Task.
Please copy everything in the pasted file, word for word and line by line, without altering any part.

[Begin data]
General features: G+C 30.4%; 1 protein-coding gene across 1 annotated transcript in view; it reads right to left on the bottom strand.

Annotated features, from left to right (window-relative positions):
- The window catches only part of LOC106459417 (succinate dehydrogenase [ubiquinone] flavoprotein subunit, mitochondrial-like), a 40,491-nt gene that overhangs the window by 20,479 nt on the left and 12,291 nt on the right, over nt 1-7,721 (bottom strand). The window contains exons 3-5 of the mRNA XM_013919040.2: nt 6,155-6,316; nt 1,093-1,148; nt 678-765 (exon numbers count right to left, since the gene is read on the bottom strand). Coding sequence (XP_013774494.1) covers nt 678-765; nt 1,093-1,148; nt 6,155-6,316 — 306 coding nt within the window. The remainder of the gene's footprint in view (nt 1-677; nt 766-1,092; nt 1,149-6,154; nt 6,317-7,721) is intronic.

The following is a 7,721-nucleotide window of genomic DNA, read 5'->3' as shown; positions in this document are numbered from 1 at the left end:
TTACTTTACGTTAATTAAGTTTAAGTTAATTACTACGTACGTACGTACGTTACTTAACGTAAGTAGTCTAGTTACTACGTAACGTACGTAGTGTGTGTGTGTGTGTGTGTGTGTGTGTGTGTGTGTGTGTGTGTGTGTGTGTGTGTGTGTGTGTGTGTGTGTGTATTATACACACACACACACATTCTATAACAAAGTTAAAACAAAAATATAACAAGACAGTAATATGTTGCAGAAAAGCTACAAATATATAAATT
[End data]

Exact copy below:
General features: G+C 30.4%; 1 protein-coding gene across 1 annotated transcript in view; it reads right to left on the bottom strand.

Annotated features, from left to right (window-relative positions):
- The window catches only part of LOC106459417 (succinate dehydrogenase [ubiquinone] flavoprotein subunit, mitochondrial-like), a 40,491-nt gene that overhangs the window by 20,479 nt on the left and 12,291 nt on the right, over nt 1-7,721 (bottom strand). The window contains exons 3-5 of the mRNA XM_013919040.2: nt 6,155-6,316; nt 1,093-1,148; nt 678-765 (exon numbers count right to left, since the gene is read on the bottom strand). Coding sequence (XP_013774494.1) covers nt 678-765; nt 1,093-1,148; nt 6,155-6,316 — 306 coding nt within the window. The remainder of the gene's footprint in view (nt 1-677; nt 766-1,092; nt 1,149-6,154; nt 6,317-7,721) is intronic.

The following is a 7,721-nucleotide window of genomic DNA, read 5'->3' as shown; positions in this document are numbered from 1 at the left end:
TTACTTTACGTTAATTAAGTTTAAGTTAATTACTACGTACGTACGTACGTTACTTAACGTAAGTAGTCTAGTTACTACGTAACGTACGTAGTGTGTGTGTGTGTGTGTGTGTGTGTGTGTGTGTGTGTGTGTGTGTGTGTGTGTGTGTGTGTGTGTGTGTGTGTATTATACACACACACACACATTCTATAACAAAGTTAAAACAAAAATATAACAAGACAGTAATATGTTGCAGAAAAGCTACAAATATATAAATT